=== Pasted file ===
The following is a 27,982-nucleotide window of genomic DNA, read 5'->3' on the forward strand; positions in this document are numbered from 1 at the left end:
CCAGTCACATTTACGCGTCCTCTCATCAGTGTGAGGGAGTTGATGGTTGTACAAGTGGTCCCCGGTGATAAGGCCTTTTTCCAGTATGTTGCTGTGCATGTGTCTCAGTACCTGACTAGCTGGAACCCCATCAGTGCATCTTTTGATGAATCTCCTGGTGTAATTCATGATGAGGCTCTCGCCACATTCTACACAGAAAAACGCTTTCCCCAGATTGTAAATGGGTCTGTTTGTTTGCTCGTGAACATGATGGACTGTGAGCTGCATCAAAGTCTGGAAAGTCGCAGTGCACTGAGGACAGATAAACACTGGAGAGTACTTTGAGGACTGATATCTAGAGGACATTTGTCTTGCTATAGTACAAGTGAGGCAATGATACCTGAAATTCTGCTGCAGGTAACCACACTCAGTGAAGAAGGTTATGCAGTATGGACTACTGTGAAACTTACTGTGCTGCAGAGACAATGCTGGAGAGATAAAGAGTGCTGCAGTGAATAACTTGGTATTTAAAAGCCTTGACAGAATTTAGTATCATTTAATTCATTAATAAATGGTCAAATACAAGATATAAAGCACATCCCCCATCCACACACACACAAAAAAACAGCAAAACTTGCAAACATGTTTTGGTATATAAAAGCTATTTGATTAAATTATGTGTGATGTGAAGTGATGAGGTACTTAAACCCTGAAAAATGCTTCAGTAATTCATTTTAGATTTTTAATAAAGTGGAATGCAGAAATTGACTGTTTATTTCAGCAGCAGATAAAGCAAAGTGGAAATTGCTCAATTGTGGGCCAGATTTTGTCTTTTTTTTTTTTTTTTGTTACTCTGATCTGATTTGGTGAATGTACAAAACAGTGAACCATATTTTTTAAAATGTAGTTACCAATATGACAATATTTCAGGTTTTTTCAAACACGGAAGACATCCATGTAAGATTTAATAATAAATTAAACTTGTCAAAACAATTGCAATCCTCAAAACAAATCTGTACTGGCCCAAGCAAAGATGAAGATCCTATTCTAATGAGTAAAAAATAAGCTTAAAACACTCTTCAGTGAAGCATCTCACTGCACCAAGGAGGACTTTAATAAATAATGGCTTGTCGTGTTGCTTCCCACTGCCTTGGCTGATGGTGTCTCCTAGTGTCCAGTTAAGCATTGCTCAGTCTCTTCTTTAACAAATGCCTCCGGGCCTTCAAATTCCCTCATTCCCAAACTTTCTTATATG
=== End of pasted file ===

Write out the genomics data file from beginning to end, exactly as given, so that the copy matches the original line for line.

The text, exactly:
The following is a 27,982-nucleotide window of genomic DNA, read 5'->3' on the forward strand; positions in this document are numbered from 1 at the left end:
CCAGTCACATTTACGCGTCCTCTCATCAGTGTGAGGGAGTTGATGGTTGTACAAGTGGTCCCCGGTGATAAGGCCTTTTTCCAGTATGTTGCTGTGCATGTGTCTCAGTACCTGACTAGCTGGAACCCCATCAGTGCATCTTTTGATGAATCTCCTGGTGTAATTCATGATGAGGCTCTCGCCACATTCTACACAGAAAAACGCTTTCCCCAGATTGTAAATGGGTCTGTTTGTTTGCTCGTGAACATGATGGACTGTGAGCTGCATCAAAGTCTGGAAAGTCGCAGTGCACTGAGGACAGATAAACACTGGAGAGTACTTTGAGGACTGATATCTAGAGGACATTTGTCTTGCTATAGTACAAGTGAGGCAATGATACCTGAAATTCTGCTGCAGGTAACCACACTCAGTGAAGAAGGTTATGCAGTATGGACTACTGTGAAACTTACTGTGCTGCAGAGACAATGCTGGAGAGATAAAGAGTGCTGCAGTGAATAACTTGGTATTTAAAAGCCTTGACAGAATTTAGTATCATTTAATTCATTAATAAATGGTCAAATACAAGATATAAAGCACATCCCCCATCCACACACACACAAAAAAACAGCAAAACTTGCAAACATGTTTTGGTATATAAAAGCTATTTGATTAAATTATGTGTGATGTGAAGTGATGAGGTACTTAAACCCTGAAAAATGCTTCAGTAATTCATTTTAGATTTTTAATAAAGTGGAATGCAGAAATTGACTGTTTATTTCAGCAGCAGATAAAGCAAAGTGGAAATTGCTCAATTGTGGGCCAGATTTTGTCTTTTTTTTTTTTTTTTGTTACTCTGATCTGATTTGGTGAATGTACAAAACAGTGAACCATATTTTTTAAAATGTAGTTACCAATATGACAATATTTCAGGTTTTTTCAAACACGGAAGACATCCATGTAAGATTTAATAATAAATTAAACTTGTCAAAACAATTGCAATCCTCAAAACAAATCTGTACTGGCCCAAGCAAAGATGAAGATCCTATTCTAATGAGTAAAAAATAAGCTTAAAACACTCTTCAGTGAAGCATCTCACTGCACCAAGGAGGACTTTAATAAATAATGGCTTGTCGTGTTGCTTCCCACTGCCTTGGCTGATGGTGTCTCCTAGTGTCCAGTTAAGCATTGCTCAGTCTCTTCTTTAACAAATGCCTCCGGGCCTTCAAATTCCCTCATTCCCAAACTTTCTTATATG